“I want to make games.” Most gaming professionals hate this statement, and all the ignorance it usually implies. Trying to disabuse the person making it does nothing to dissuade them from wanting “to make games.” Drecom, in association with Kairosoft, has had a successful simulation launched in Japan that responds to this statement, and is attempting to translate it for an American audience.
Game Studio Story is an ambitious simulation of the basics of what it takes to create a video game, any video game, from platform consideration to budget to time constraints. Players begin with a studio of four developers – not necessarily friends. More than four friends can be playing the game, but only four slots are open to be team members. Any team members who are not players reduces the number of studios the player can visit.
General play is the flow of developing a title: choosing the platform, the genre, the theme, distribution of points, and then choosing whether to spend money on quality, time, or research. Though Game Dollars are the primary currency, Research and Time are just as important. Research can be thought of as intellectual property and is terribly difficult to obtain. It’s spent on leveling up members of the team, increasing specific qualities of a game (fun, sound, art, etc.), or to ensure attempts to improve a game in production.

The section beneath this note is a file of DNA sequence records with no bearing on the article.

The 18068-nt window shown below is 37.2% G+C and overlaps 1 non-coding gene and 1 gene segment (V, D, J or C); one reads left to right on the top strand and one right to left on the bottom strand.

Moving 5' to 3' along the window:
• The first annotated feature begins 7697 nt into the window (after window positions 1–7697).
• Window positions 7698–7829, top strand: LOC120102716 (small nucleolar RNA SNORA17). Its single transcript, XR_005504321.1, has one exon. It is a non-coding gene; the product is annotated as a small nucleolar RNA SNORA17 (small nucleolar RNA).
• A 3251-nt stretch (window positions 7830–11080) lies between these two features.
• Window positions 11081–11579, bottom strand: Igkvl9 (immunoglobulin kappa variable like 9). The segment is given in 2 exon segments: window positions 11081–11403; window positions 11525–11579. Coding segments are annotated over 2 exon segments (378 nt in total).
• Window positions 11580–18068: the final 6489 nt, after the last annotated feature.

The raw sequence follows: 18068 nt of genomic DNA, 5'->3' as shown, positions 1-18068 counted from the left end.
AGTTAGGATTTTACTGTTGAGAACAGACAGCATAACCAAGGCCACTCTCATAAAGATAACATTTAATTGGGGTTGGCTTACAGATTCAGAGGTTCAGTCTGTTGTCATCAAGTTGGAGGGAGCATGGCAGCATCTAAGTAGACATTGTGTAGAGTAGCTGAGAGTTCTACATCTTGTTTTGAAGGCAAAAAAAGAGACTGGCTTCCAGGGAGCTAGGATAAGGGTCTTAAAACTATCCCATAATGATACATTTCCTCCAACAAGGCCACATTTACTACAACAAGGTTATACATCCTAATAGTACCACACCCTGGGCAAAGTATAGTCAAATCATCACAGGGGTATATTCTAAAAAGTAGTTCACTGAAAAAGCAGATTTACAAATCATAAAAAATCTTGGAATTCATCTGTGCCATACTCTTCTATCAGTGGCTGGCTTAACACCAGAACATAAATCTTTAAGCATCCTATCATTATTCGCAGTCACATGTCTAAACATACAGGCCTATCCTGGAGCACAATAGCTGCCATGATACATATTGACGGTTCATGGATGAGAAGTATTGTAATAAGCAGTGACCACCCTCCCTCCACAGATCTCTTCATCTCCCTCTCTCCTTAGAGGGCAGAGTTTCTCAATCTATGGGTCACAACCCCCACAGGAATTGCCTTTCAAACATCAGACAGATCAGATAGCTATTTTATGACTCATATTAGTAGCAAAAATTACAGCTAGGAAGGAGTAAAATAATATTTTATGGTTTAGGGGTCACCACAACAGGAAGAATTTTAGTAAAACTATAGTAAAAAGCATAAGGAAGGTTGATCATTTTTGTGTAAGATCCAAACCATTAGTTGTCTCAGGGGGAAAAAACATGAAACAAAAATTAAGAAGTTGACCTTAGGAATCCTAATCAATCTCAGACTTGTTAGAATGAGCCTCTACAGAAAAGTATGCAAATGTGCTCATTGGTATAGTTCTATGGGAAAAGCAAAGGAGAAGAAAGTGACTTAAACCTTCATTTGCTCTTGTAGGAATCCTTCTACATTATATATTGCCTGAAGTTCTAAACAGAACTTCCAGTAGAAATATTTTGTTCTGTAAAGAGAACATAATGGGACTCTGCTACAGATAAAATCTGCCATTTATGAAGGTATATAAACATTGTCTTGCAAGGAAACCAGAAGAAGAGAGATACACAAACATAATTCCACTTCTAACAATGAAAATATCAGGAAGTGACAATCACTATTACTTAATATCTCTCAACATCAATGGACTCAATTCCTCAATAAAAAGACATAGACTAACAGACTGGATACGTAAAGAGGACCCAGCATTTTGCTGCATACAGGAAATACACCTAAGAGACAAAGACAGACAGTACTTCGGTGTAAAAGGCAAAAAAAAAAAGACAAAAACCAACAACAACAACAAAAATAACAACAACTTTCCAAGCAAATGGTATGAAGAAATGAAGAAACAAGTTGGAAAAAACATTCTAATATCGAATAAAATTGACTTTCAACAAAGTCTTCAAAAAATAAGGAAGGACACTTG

As a player levels up, he can add more team members, assigning duplicate roles to those already on the team – sound, designer, programmer, or story writer – or advanced positions later, such as producer or hardware engineer. Events representative of E3 and DICE occur, marking just how well (or poorly) the team is doing. Sequels can be produced, licenses purchased from other studios, team members contracted to other players.
A myriad of reports are available to the player: demographic popularity, effectiveness of PR campaigns, sales history of active titles, bulk history of complete sales, awards, and rankings according to other players. Each game is ranked with a Metacritic-type score (including a negative bent towards less popular genres regardless of quality and vice versa) that affects sales and awards.
Game Studio Story is faithful enough to the overall reality of game development, but after nearly eight weeks, the game is still in alpha and shows little if any signs of further development, with features like virtual currency remaining unfinished. Of course, one might easily complain about the faults and holdups, but a quick play of the game itself should serve to disabuse players of the notion that progress is easy.